Another glass of gluhwein to take away the vision of all the children's presents yet to be wrapped. And to try and lessen the bile-count induced by Madeleine Bunting's
idiotic Guardian piece. Not worthy of a full fisk, but her take on the Victorians deserves a shoeing.
"The blame lies first of all with the Victorians. They pretty much invented Christmas - trees, Santa Claus, puddings, turkeys, decorations, cards, presents, family togetherness - ingeniously turning what had become a sober religious feast into a great festival requiring months of preparation. If women were to be kept at home, they had to have something to do."
It's true that many of the accoutrements of the modern Christmas have Victorian origins - indeed Christmas cards only became common in the 20th century. But families gathering to eat well (or as well as they could) together, such presents for the children as could be afforded - the heart of the secular Christmas - has been with us for much longer. "It was Christmas Eve, with its loads of holly and mistletoe ..." wrote Hardy in Tess of the D'Urvbervilles. His short story 'The Grave By The Hand-Post' is about a son returning to see his father for Christmas. And hasn't Ms Bunting read 'A Christmas Carol'
"But the crucial point about the Victorian Christmas, which always gets overlooked, is that it was only the middle classes who had one ..."
- see above. There's a good reason why it always gets overlooked - because it isn't true.
"The Victorian rebranding was a response to industrialisation: the family was no longer the wealth-producing unit; people were swapping work at home for factories and offices; and urbanisation was disrupting the old domestic structures. Social relations needed strengthening, so the home was relaunched with rituals such as regular family meals and the Sunday lunch. Home was idealised as a sanctuary from competitive market capitalism - a place where vulnerability, innocence, and sentiment could be safely expressed. At the same time, childhood was idealised as a life-stage free of responsibility, a time of imagination, magic and enchantment. All of this came neatly together in the rituals the Victorians developed for Christmas. "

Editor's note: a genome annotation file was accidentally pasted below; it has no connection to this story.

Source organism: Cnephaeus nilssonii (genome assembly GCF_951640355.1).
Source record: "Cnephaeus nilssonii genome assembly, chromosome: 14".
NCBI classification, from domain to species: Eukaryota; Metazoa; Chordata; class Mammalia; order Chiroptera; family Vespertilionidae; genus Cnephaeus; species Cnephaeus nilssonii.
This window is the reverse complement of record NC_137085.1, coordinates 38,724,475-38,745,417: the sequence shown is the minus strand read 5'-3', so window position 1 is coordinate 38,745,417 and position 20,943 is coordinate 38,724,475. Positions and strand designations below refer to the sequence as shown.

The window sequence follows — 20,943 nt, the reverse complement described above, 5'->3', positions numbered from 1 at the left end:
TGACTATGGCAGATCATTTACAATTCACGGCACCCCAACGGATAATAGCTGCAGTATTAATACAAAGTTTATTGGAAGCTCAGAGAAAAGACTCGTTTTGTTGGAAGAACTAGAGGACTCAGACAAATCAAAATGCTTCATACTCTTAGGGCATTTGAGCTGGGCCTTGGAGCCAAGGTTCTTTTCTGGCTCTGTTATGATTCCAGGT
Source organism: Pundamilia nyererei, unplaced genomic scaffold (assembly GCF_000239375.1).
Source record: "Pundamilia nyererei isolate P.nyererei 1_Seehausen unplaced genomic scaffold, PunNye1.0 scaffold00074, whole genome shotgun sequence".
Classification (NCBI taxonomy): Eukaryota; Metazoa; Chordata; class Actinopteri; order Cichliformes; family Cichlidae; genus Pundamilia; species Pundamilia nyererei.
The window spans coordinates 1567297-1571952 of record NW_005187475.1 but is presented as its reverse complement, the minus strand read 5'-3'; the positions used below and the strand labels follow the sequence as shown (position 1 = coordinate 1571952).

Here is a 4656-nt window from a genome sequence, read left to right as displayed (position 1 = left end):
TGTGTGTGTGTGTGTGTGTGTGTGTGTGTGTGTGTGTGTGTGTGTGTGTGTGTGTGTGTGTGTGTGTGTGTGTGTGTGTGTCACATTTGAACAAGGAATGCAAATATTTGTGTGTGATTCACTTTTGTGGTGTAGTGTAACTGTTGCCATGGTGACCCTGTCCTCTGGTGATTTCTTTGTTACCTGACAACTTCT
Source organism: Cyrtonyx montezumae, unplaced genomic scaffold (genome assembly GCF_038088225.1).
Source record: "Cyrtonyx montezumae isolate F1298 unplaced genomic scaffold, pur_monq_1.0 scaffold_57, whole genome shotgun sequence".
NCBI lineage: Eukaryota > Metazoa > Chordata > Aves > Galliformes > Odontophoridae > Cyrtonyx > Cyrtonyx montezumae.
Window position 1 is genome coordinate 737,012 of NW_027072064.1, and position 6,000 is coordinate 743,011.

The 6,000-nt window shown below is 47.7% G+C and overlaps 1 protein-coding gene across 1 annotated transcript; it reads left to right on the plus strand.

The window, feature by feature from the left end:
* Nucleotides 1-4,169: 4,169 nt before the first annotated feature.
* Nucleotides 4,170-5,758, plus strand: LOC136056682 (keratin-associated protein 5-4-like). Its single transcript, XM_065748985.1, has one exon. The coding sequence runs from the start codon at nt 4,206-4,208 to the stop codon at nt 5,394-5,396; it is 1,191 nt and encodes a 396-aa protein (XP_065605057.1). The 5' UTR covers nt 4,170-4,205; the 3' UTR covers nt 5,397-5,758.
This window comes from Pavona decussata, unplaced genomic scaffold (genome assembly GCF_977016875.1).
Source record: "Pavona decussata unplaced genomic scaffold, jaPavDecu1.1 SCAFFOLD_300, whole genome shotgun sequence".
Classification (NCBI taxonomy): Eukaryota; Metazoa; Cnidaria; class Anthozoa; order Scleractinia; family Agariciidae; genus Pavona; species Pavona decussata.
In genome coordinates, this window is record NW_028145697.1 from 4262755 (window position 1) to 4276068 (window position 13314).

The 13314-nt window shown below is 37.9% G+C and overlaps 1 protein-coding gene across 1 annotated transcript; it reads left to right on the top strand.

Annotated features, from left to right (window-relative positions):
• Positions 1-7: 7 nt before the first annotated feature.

Ah yes. Victorian culture as 'rebranding', as some small group of people kicking ideas around, followed by the Victorian equivalents of posters, advertisements, handouts in schools and doctors surgeries, interviews on the Today programme. Such a metaphor betrays a complete lack of understanding, of empathy, with Victorian culture. Or she could just be pig-ignorant.
The home was 'relaunched', was it, with regular family meals ? Just where the hell do you imagine families ate in Georgian times - McDonalds ?
And the last liberal myth, continually regurgitated in true bulimic style, that "childhood was idealised as a life-stage free of responsibility, a time of imagination, magic and enchantment". I'm sorry, your forebears must have lived in a parallel universe to mine. Is this the Victorian age of the Little Match Girl
? Of Tom and Mr Grimes
? Of Shaftesbury and Barnardo ? Of a hundred weepy parlour ballads about orphans, disasters and death ? Of "Father's a Drunkard and Mother Is Dead
But there's one thing we have in common with the Victorians. Our old people are still dying of cold.
Happy Christmas. And check out those old people over the road.
And it came to pass in those days, that there went out a decree from Caesar Augustus, that all the world should be taxed.
(And this taxing was first made when Cyrenius was governor of Syria.)
And all went to be taxed, every one into his own city.
And Joseph also went up from Galilee, out of the city of Nazareth, into Judea, unto the city of David, which is called Bethlehem, (because he was of the house and lineage of David,) to be taxed with Mary his espoused wife, being great with child.
And so it was, that, while they were there, the days were accomplished that she should be delivered.
And she brought forth her firstborn son, and wrapped him in swaddling clothes, and laid him in a manger; because there was no room for them in the inn.